The syringe, or syringe sub-assembly 10 includes a carriage 20, inclusive of a horizontal oriented floorplate 21, and vertically oriented end members 221, 222 mounted perpendicularly one at each end of the floorplate 21. The outer longer edges on each side of the floorplate 21 is provided with parallelly aligned openings which mate with and slide upon the shafts 311, 312 which run the length of the slot 32. The upper portion of the forward vertical end member 222 is provided with a lock assembly 222A within which the needle 12 can be, and is rigidly secured. A second, protective needle guide mount 23 is located at a spaced distance in front of the forward vertical end member 222, the base of this member being provided with side openings which mate with and slide upon the shafts 311, 312. The guide mount 23 also includes a central shaft (not shown) which extends rearwardly and fits slidably within an elongate central opening on the floorplate 21 of the carriage 20. The protective needle guide mount 23, and an additional fixed needle guide 24 prevents damage to the needle 12 when the carriage 20 is moved forwardly upon the platform 30 over a major portion of the carriage's movement, and then yields to and permits additional continued movement of the carriage 20, the said central shaft being projected inwardly into the central opening within the floor plate 21, as the dispensing end 122 of the needle 12 is inserted within the septum inlet 120.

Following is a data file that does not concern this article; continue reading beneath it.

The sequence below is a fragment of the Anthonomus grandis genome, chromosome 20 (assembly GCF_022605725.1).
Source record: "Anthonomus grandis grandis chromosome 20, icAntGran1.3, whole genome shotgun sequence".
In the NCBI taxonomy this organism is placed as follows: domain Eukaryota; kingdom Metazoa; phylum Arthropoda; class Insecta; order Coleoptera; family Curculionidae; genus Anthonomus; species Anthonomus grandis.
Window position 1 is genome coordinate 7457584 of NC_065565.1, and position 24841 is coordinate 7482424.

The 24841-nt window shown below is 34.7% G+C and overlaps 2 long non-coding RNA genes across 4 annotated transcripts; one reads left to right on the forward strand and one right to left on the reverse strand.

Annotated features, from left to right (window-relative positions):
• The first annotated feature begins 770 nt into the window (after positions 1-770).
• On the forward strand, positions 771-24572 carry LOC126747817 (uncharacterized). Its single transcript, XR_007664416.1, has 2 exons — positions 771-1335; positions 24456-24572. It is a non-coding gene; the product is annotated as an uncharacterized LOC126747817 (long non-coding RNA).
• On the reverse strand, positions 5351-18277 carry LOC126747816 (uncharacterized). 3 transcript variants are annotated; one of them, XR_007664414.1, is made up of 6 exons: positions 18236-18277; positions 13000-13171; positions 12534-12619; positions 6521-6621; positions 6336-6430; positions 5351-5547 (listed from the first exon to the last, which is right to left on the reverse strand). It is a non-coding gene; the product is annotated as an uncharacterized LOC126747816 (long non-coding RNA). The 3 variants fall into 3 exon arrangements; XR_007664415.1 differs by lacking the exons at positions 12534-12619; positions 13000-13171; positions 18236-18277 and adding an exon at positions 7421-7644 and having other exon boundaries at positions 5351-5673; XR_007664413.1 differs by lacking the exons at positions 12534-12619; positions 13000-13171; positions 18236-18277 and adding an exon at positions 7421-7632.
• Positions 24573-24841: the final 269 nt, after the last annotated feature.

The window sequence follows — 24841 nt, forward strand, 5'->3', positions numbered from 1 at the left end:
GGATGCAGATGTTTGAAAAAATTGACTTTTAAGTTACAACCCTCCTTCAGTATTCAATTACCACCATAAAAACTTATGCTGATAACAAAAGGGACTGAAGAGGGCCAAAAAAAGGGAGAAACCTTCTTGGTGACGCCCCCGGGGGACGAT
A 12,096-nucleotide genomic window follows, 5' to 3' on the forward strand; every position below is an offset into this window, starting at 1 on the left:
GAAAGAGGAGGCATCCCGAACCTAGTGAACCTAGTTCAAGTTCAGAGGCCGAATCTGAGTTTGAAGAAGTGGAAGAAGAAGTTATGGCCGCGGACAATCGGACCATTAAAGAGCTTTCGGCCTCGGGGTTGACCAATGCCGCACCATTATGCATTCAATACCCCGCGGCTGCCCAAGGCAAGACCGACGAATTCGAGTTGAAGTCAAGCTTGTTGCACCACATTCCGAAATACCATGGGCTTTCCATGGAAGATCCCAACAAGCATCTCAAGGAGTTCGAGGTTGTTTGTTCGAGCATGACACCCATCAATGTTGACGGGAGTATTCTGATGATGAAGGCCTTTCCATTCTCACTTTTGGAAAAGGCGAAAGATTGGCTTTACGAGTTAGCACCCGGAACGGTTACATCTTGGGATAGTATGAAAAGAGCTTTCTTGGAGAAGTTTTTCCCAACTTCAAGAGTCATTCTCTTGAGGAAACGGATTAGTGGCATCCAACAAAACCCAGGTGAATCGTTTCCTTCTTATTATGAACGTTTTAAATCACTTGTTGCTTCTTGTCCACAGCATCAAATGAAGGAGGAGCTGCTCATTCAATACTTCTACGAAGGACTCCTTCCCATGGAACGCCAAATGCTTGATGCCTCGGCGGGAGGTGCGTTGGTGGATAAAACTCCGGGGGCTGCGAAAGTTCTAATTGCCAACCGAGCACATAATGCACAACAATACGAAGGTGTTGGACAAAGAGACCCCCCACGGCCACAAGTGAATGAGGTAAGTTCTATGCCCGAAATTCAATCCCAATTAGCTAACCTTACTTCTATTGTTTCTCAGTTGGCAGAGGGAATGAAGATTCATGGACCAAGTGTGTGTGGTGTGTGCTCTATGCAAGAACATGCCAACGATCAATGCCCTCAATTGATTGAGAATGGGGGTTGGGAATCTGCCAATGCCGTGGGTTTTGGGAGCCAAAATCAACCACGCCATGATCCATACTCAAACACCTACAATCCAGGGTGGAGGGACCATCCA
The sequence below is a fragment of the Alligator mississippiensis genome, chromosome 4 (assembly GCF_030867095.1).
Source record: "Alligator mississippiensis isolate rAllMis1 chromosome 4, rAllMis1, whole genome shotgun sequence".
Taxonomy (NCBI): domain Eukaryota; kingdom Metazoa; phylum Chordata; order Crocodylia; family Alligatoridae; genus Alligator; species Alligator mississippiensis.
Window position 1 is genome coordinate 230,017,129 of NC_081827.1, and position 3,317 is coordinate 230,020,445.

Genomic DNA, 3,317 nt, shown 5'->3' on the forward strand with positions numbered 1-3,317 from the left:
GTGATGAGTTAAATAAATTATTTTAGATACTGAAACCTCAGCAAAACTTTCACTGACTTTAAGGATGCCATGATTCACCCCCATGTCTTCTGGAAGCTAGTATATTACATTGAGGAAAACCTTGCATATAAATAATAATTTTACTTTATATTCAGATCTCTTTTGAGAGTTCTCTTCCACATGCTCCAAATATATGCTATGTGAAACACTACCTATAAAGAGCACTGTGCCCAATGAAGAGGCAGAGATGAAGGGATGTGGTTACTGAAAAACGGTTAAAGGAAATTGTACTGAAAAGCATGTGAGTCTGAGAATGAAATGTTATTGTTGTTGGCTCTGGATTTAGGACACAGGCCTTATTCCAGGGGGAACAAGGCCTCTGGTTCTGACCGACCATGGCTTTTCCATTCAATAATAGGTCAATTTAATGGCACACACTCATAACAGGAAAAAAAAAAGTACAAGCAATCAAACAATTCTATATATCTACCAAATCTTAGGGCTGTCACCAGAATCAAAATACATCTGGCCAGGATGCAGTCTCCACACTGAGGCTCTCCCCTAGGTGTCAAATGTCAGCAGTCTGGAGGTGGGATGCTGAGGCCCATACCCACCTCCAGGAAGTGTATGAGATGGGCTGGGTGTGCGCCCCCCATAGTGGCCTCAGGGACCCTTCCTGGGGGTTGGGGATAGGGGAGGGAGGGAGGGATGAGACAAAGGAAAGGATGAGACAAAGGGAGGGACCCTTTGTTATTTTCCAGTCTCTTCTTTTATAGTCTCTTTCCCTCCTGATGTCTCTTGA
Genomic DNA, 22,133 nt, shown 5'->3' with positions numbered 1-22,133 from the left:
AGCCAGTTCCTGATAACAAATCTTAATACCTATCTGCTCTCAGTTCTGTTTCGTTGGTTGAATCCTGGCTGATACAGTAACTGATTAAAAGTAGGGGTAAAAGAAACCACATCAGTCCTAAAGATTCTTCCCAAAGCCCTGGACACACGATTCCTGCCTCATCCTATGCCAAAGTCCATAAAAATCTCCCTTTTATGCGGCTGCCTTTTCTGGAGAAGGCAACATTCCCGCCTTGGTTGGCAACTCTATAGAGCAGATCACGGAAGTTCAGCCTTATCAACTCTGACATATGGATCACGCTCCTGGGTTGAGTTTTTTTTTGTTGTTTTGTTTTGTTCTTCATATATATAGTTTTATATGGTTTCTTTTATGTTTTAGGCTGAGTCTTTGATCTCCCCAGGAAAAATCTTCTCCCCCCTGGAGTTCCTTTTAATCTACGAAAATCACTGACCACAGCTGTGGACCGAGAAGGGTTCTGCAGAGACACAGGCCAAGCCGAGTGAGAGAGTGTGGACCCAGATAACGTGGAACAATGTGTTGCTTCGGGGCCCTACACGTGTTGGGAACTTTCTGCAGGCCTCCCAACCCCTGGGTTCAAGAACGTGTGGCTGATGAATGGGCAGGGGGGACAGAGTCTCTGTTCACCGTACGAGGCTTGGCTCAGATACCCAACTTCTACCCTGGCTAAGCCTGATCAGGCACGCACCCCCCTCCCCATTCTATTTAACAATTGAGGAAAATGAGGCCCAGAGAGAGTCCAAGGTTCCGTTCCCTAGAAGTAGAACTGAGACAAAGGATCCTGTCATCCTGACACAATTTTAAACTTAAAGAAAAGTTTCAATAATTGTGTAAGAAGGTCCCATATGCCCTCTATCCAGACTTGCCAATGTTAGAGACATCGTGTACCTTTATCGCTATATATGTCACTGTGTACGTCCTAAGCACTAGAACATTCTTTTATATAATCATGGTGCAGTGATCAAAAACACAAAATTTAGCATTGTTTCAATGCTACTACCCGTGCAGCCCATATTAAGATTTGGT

The carriage 20 is thus reciprocably mounted via rails located atop the platform 30 and can, via action of the cylinder piston unit 14 be oscillated over the length of the rails 31 to project the dispensing end 122 of the needle 12 into the septum inlet 120, and withdraw same. The valve 13-barrel 11 subassembly, on the other hand, is also reciprocably movable relative to the needle 12 which, relative to carriage 20 is maintained in a fixed position. The valve 13-barrel 11 sub-assembly is movable within carriage 20 to load the barrel 11 of the syringe with a fluid specimen obtained by the probe assembly 60 from a vial, and then to eject same via the dispensing end 122 of the needle 12 as when the dispensing end 122 of the needle 12 has been inserted into the septum inlet 120. The structure of carriage 20 is essentially as follows: the outer edges of the elongated sides of the vertical end walls 221, 222, mounted on floorplate 21 of the carriage 20 are also provided with parallelly mounted guide shafts 251, 252. The outer lower side edges of the valve 13 are thus provided with openings through which are fitted the guide shafts 251, 252, and tubular stop collars 261, 262 of equal preselected length are fitted on the forward sides of each of the guide shafts 251, 252 such that the valve 13, within the forward base of which the barrel 11 of the syringe 10 is fitted, and extended, is slidably or reciprocably movable over a limited distance thereon. The distance of movement of the valve 13-syringe barrel 11 sub-assembly is defined by the point of impingement of the lower rearward face of valve 13 with the forward face of vertical end member 221, and the point of impingement of the lower forward face of valve 13 with the rearwardly projecting terminal ends of tubular stop collars 261, 262. This distance is set to correspond with the distance between the maximum fill position of the bore of the barrel 11 when the valve 13 is in its extreme rearward position upon the carriage 20, and zero fill position when the valve 13 is in its extreme forward position upon the carriage 20. An adjustable stop 27, or stop member of adjustable length, is located on the forward face of the valve 13 to provide fill settings which are of lesser volume than the maximum. The adjustable stop 27 includes a rearward shaft portion threadably mounted on the forward face of the valve 13. Its forward end includes a knurled, knobbed shaft portion threadably engaged within the forward end of the former such that the effective length of the stop 27 can be shortened, or extended, by rotation of the forward knurled, knobbed shaft portion thereof in one direction or the other to move it outwardly from the fixed shaft portion or inwardly toward the fixed shaft portion of the adjustable stop 27. In normal operation, the bore of barrel 11 is always loaded with a maximum charge of a fluid specimen, and the adjustable stop 27 set to deliver less than the maximum charge of the fluid specimen, if desired; as will be subsequently discussed. A maximum charge of a fluid specimen is loaded into the barrel of the syringe by opening the bore of the barrel 11 to its maximum fill position; and this is accomplished by moving the valve 13, from which the barrel 11 of the syringe 10 is extended, to its maximum rearward position upon the carriage 20. The amount of the fluid specimen to be ejected from the bore of the barrel 11, if less than the maximum charge, can then be preselected by setting the adjustable stop 27 so that the valve 13 will move upon the carriage 20 for injection of a specimen a distance less than that required to reach zero fill position. The valve 13-barrel 11 sub-assembly is moved to its maximum rearward position within the carriage 20 for filling via action of low pressure air injector via line A-3 into a cylinder-piston unit 5 located within the rearward face of valve 13 (FIG. 6). This action moves the valve 13-barrel 11 sub-assembly slowly rearwardly while a fluid specimen is loaded into the barrel 11 of the syringe via line 9 (FIGS. 3 and 4) without the formation of bubbles or foam therein.